Researchers from the University of North Carolina at Chapel Hill have cracked a 50-year-old nuclear waste problem that will make nuclear storage much safer moving forward.
Published in the journal Science, the results of the researchers’ study shows how they adapted a technology originally intended for solar energy in order to selectively remove the radioactive chemical element americium from nuclear waste pools.
“In order to solve the nuclear waste problem, you have to solve the americium problem,” said Tom Meyer, Arey Distinguished Professor of Chemistry at UNC’s College of Arts and Sciences, who led the study. According to the University, “americium doesn’t have the same recognition as a plutonium and uranium, but researchers have been trying to remove it from nuclear waste for decades.” Now, Meyer and his team have managed to remove the radioactive element without encountering any problems downstream which hinder the removal.
Specifically, Meyer and Chris Dares, who spearheaded the project, made use of a technology that is closely related to one used by Meyer in his work at the UNC Energy Frontier Research Center of Solar Fuels to tear electrons from water molecules. Instead of tearing electrons from water, however, the pair used the technology to tear electrons from americium, which despite requiring twice as much energy input as splitting water, results in removing the three electrons from americium, which makes the element behave like plutonium and uranium, and therefore easier to remove using existing technology.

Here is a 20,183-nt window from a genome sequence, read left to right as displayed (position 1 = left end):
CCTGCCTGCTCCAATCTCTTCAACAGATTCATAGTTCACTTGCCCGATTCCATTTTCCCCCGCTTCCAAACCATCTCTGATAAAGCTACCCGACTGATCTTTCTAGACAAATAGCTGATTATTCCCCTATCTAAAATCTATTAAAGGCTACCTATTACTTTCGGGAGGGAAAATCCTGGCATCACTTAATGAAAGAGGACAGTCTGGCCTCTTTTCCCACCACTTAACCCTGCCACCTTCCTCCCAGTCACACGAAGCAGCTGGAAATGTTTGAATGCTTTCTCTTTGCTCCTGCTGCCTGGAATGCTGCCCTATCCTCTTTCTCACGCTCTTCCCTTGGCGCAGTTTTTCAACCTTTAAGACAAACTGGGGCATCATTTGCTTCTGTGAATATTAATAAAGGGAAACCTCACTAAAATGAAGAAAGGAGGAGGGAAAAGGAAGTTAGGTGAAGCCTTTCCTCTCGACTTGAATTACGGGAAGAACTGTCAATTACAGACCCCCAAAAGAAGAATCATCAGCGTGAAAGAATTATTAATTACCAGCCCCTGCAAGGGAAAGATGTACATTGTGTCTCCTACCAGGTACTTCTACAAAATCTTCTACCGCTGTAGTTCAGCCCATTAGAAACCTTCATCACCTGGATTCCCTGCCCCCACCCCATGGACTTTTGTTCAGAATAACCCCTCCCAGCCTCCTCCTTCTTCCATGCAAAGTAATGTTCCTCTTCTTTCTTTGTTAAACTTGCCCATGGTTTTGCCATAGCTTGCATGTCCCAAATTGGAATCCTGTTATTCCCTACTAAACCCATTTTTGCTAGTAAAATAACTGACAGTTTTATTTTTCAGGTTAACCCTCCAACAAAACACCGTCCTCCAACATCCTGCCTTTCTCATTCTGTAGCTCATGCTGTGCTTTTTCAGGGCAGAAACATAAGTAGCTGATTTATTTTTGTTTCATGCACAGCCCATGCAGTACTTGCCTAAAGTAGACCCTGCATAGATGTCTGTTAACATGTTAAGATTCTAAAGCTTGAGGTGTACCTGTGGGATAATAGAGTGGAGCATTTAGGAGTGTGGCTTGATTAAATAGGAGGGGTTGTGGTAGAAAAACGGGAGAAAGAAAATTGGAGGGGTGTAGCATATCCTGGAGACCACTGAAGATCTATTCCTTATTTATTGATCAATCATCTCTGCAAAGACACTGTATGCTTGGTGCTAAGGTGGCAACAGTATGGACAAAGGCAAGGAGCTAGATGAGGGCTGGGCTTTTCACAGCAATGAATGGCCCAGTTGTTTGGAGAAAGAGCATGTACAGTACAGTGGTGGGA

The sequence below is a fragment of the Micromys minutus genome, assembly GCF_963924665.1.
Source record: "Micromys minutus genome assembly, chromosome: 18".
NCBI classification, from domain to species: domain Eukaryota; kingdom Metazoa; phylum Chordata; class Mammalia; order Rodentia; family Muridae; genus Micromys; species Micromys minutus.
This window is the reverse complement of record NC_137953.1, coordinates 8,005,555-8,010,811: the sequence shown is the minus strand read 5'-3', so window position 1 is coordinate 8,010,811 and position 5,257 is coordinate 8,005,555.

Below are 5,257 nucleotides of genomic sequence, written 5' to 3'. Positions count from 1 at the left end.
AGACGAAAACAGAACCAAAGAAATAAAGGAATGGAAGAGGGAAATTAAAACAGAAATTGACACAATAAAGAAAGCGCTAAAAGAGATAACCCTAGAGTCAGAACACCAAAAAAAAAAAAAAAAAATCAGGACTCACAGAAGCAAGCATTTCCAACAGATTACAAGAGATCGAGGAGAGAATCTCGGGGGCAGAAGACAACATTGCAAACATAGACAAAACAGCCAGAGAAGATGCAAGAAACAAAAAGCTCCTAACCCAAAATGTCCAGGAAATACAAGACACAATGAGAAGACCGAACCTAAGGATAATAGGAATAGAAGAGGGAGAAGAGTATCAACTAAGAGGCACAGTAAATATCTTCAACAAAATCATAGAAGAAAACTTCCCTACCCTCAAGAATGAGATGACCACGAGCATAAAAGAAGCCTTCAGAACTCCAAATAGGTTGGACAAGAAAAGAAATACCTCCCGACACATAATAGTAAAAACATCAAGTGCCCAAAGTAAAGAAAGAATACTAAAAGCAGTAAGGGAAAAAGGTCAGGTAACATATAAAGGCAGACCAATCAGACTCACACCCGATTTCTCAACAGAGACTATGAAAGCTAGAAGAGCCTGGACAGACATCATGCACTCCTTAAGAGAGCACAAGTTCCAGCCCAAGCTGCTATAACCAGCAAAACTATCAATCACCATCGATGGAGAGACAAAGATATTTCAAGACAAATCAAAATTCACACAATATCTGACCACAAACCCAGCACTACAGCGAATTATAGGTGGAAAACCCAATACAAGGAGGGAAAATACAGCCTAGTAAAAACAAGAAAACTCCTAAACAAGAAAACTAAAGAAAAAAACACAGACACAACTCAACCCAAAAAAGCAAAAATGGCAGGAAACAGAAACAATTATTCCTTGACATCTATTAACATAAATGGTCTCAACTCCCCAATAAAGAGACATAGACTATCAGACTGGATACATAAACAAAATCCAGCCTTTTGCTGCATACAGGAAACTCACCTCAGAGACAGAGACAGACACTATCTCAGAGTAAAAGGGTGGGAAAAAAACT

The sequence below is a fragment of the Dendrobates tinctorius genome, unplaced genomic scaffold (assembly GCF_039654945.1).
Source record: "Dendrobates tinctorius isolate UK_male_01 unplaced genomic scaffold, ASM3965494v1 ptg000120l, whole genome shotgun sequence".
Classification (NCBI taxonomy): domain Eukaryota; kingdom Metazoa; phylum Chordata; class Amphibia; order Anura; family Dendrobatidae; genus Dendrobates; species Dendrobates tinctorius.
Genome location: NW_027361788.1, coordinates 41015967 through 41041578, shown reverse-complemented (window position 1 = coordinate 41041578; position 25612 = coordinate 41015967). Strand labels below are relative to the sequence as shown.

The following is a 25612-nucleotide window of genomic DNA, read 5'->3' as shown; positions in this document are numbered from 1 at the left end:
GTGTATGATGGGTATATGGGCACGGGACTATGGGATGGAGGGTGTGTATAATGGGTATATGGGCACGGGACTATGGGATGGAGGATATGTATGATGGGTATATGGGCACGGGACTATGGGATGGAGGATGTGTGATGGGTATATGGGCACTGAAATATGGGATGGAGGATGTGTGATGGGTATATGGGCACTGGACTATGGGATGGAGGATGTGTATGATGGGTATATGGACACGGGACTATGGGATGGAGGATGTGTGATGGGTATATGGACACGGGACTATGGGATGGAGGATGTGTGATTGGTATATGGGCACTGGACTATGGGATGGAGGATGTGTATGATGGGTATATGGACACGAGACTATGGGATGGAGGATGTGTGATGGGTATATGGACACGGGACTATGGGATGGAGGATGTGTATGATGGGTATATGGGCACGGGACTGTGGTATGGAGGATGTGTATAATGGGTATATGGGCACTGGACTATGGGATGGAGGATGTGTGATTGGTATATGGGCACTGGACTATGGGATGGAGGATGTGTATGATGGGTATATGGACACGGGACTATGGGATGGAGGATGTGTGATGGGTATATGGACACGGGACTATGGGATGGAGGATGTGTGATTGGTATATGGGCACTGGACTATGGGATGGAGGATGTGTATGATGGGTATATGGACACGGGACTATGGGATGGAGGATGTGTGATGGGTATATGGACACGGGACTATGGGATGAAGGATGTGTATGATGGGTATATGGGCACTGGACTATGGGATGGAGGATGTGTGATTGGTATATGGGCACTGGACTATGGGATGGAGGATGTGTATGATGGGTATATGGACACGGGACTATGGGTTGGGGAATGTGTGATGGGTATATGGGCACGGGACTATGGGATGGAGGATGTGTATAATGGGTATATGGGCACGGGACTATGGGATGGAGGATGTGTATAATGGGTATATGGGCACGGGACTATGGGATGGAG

“With a scaled up solution, not only will we no longer have to think about the dangers of storing radioactive waste long-term, but we will have a viable solution to close the nuclear fuel cycle and contribute to solving the world’s energy needs,” said Dares. “That’s exciting.”
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